Grace's Guide

British Industrial History

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Samuel Jones and Co

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March 1911.
c 1913. Camberwell Mill.
1913.
c 1913.
1929. British Industries Fair catalogue.
c1930s. Aerial view of Camberwell Beaty group of mills.
April 1943.
1943 April.
July 1943.
1945.
Dec 1945.
1949.
March 1949.
May 1954. Letter Sent By Samuel Jones and Co to Empire Furnishing Co.
October 1954.
May 1955.
1957.
1966. Camberwell Mill.
1966. Fleet of delivery vans.
1966. 4-ton Ford "D" van.

of Bridewell Place, London, EC4. Telephone: City 9407 (8 lines). Cables: "Noncurling, London". Mills in Camberwell, Surrey and Tillicoultry, Scotland. (1929)

of New Bridge Street, London, EC4. Telephone: Central 6500. Cables: "Non-curling, London". (1947)

Mills also at Letchworth and St Neots and Ware

1810 Company founded by Edward Jones

Business expanded under Edward's son Samuek

1868 Samuel Jones purchased 67 and 69 Peckham Grove for use as the centre for his stationery business

Samuel Jones ran the company for a further six years before he relinquished control of the organisation to his son James. However the company continued under Samuel’s name and thrived from its Peckham base.

1874 Edward's grandson James Jones founded the partnership: Samuel Jones and Co, trading principally in gummed paper.

1905 The factory acquired patents that allowed it to start producing non-curling gummed paper. This enabled the firm to produce blank paper with a gummed back, as opposed to putting the gummed adhesive on printed sheets. (The gummed paper was predominately used for posters but also used on stamps, and in more recent incarnations such as post-it notes and stickers). The paper was mass produced and distributed to printers to use as they wished. Business increased and the company expanded.

1912 The factory and firm adopted the Camberwell Beauty butterfly emblem. (Two specimens were first caught in England in 1748, in Coldharbour Lane). The firm adopted the logo to demonstrate the possibility of printing several different colours on one piece of paper.

1920 Private limited company Samuel Jones and Co Ltd

Two subsidiaries - Samuel Jones and Co (Engineering) Ltd and Samuel Jones and Co (Export Ltd

By the 1920s the factory at 67 had expanded into a complex of buildings that spanned Southampton Way and was one of the key employers in the area.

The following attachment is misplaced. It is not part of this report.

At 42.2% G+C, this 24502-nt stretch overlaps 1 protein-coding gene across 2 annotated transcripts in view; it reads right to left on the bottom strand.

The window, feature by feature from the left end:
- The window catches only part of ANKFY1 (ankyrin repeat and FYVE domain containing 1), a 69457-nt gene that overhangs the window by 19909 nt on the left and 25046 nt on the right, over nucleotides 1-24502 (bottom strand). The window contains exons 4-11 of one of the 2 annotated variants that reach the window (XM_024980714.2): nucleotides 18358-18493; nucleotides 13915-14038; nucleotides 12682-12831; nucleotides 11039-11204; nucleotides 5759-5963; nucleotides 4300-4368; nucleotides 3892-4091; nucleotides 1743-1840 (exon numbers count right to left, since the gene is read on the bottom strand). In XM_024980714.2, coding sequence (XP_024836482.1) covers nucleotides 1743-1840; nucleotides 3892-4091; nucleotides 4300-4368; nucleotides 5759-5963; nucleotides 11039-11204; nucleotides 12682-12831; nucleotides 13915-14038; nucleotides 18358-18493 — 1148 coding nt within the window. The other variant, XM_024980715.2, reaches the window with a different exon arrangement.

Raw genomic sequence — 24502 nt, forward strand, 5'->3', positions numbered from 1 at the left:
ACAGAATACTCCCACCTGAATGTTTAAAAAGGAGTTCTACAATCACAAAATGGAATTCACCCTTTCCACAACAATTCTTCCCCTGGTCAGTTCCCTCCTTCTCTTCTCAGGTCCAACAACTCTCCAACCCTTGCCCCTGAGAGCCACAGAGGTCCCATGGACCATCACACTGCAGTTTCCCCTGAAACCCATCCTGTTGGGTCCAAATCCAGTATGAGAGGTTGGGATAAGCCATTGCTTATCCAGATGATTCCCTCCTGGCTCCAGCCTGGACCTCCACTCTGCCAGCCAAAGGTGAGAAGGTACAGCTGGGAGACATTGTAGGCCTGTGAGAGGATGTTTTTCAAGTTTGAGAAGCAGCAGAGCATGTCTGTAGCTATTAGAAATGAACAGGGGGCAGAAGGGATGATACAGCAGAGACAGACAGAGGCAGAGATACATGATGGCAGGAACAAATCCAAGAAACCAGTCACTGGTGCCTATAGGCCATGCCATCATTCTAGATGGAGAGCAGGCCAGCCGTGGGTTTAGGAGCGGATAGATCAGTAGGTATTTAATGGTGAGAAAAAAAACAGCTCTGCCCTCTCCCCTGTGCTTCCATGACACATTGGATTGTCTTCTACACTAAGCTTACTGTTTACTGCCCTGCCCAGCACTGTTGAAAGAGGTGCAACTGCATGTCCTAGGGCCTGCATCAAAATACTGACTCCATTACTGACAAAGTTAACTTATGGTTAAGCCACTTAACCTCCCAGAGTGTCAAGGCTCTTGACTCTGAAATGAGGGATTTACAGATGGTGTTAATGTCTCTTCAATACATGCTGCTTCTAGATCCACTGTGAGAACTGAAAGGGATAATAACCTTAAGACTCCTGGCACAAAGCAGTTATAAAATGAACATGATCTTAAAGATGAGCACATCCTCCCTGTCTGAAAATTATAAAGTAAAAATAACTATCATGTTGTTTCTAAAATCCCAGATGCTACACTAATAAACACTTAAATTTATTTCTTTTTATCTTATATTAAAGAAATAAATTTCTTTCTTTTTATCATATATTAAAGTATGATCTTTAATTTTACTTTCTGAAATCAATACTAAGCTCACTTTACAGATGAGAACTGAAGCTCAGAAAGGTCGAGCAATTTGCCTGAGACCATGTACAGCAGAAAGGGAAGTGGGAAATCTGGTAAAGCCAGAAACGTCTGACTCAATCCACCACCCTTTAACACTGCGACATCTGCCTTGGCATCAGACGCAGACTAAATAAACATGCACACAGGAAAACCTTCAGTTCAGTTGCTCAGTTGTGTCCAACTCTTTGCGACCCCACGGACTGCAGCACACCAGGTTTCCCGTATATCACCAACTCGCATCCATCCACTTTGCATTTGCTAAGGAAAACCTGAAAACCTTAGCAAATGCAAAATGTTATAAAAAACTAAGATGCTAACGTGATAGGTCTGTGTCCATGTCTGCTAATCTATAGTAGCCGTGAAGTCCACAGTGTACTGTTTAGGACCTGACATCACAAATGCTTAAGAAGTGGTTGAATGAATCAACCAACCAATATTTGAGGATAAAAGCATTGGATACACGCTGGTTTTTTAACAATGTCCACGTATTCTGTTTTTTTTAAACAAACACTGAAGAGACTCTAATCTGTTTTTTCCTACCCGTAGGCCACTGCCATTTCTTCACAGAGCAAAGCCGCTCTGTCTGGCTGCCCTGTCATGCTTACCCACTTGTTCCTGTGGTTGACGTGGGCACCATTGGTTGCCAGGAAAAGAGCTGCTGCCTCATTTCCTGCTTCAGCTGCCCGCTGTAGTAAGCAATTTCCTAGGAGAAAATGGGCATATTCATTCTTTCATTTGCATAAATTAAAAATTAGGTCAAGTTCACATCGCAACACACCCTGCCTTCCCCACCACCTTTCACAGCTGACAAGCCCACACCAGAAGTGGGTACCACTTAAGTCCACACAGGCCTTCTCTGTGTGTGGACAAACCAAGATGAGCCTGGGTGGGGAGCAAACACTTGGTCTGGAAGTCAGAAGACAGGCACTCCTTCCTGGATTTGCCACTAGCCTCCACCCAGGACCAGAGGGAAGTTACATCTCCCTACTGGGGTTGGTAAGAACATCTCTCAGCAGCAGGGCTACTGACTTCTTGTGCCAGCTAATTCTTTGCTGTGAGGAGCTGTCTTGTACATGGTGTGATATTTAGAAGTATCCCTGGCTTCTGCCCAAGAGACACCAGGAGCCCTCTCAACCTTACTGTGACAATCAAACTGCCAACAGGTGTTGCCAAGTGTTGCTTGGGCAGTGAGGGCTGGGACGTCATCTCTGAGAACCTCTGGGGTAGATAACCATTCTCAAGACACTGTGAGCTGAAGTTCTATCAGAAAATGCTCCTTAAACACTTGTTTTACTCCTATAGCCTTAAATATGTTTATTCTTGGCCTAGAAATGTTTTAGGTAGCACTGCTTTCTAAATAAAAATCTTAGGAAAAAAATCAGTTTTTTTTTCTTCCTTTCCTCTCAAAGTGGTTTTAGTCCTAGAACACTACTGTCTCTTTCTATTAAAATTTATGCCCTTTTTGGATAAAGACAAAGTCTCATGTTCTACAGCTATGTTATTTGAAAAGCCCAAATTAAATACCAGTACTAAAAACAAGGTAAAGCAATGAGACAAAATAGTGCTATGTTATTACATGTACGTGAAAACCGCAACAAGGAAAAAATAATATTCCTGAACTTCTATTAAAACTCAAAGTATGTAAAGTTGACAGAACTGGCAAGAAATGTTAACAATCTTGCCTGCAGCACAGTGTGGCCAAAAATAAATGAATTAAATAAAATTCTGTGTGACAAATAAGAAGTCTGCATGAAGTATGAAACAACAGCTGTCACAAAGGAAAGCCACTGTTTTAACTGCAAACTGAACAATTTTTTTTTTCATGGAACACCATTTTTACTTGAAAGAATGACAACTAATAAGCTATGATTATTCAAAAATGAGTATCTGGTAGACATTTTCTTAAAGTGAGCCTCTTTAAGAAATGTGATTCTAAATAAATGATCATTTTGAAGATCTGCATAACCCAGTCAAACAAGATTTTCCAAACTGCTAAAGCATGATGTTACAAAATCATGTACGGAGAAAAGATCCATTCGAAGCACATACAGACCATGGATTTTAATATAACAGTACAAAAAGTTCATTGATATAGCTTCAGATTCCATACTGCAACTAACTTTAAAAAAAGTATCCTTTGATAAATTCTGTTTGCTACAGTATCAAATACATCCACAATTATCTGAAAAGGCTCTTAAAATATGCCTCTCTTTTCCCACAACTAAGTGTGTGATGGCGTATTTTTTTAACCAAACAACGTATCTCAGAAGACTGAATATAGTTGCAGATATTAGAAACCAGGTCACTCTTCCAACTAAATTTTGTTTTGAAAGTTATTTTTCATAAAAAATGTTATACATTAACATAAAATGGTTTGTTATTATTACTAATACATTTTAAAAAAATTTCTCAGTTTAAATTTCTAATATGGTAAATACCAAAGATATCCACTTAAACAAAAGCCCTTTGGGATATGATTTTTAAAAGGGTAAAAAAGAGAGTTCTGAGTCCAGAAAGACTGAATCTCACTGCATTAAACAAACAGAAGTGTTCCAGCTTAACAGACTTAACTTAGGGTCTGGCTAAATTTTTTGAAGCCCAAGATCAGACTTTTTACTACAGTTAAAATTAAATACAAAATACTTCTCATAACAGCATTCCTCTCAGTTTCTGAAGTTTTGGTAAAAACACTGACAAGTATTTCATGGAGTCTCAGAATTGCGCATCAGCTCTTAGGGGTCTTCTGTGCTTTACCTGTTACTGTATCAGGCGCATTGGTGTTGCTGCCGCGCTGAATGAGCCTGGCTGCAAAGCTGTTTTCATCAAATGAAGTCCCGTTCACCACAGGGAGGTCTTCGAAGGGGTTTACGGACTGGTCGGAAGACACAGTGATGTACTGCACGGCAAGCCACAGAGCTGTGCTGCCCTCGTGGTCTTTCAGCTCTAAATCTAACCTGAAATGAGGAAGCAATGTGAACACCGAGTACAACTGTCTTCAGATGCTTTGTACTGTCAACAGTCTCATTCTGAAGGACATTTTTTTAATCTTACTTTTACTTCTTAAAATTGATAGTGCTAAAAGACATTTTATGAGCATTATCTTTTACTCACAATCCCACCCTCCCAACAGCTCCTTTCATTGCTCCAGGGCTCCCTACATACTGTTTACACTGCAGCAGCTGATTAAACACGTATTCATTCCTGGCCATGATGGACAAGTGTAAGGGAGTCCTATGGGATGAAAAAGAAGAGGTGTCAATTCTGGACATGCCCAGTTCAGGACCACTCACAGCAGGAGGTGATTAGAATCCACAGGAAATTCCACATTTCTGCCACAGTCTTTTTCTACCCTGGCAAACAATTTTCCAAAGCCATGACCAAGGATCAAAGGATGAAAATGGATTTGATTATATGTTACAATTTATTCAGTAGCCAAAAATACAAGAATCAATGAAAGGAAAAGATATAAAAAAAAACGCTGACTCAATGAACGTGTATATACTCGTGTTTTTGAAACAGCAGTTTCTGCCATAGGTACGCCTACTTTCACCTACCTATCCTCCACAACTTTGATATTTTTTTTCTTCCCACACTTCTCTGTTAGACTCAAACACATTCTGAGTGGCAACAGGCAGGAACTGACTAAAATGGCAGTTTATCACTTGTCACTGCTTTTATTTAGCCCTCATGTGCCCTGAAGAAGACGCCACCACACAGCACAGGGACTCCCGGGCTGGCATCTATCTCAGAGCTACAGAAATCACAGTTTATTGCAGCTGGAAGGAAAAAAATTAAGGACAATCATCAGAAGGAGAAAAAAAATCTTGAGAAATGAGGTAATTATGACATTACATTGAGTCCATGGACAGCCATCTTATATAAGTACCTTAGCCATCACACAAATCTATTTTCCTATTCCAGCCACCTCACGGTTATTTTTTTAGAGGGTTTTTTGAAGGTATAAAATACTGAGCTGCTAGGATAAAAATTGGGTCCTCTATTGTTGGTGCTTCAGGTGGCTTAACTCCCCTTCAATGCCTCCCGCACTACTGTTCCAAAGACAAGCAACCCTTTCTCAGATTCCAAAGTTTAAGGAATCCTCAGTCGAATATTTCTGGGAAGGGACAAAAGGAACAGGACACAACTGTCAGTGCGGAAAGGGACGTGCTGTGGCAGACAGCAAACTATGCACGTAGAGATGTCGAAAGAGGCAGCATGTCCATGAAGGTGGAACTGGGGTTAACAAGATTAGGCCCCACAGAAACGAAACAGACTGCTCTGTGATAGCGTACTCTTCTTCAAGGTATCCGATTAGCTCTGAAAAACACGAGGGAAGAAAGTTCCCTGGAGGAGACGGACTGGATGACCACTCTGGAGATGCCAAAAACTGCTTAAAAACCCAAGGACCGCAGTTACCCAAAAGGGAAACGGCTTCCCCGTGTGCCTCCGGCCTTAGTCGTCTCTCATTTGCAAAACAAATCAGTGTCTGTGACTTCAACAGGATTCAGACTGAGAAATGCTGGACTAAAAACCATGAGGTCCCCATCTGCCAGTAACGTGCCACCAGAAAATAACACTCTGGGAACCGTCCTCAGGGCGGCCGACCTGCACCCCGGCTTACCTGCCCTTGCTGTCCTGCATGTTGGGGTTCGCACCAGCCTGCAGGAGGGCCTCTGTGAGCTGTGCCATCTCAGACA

1924 The firm won a ten year contract to gum British postage stamps.

1924 Acquired Samuel Jones and Co (Devonvale) Ltd, a company formed in 1920 jointly with a Scottish producer.

1929 British Industries Fair Advert for Noncurling Gummed Papers; various other papers; 'and many Stationery lines'. Manufacturers of Gummed and Coated Papers, Cover Papers, Fancy Papers. "Nulli Secundus" Stationery Lines, including Bottle Gum, Passe-Partout** Materials, Gummed Tapes for Household and Commercial Use, Sealing Machines, Label Damping Devices. (Stationery Section - Stand No. R.23) [1]

1937 Adhesives and adhesive tape manufacturers. [2]

1945 They became the first company to produce self-adhesive labels in the UK.

1946 Established mills at Letchworth

1947 Listed Exhibitor - British Industries Fair. Manufacturers of Gummed and Coated Papers, Gumstrip Sealing Tapes and Sealing Machines, Printed Gumstrip, Resin Coated and Impregnated papers, Adhesives, Self-Adhesive Tapes, Stationery Products, Fancy Papers, Envelopes, Printings, Writings, Cover Papers. (Olympia, 1st Floor, Stand No. H.2141) [3]

1948 Established Samuel Jones and Co (Holdings) Ltd

1950 Acquired the Okestubbe Mill near St Neots of Portals (John Allen and Sons)

1955 Established mills at Ware

1960s They worked with London Transport to develop oxide ticket material which was used for tube and bus tickets. They also experimented with the development of fire extinguishers, and own patents in this area.

1961 Manufacturers of gummed and coated papers and adhesives, also wholesale stationers. 2,700 employees. [4]

1966 Samuel Jones and Co became part of the Wiggins Teape Group and, in turn, part of Princeton Packaging.

1982 The firm left the Camberwell area, but the mosaic of the Camberwell Beauty remains to adorn the side of Lynn Boxing Club on Wells Way.



c.1804 The first British paper-making machine was built for the Okestubbe Mill near St. Neots in Huntingdonshire, which enabled paper to be produced very much more rapidly.



NB **

  • Passe-partout = a kind of simple picture frame, usually pasteboard, the picture being fixed by strips pasted over the edges. [5]


See Also

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Sources of Information

  • [1] Southwark News
  • [2] Thomson Financial Mergers and Acquisitions
  • The Times, Jul 27, 1960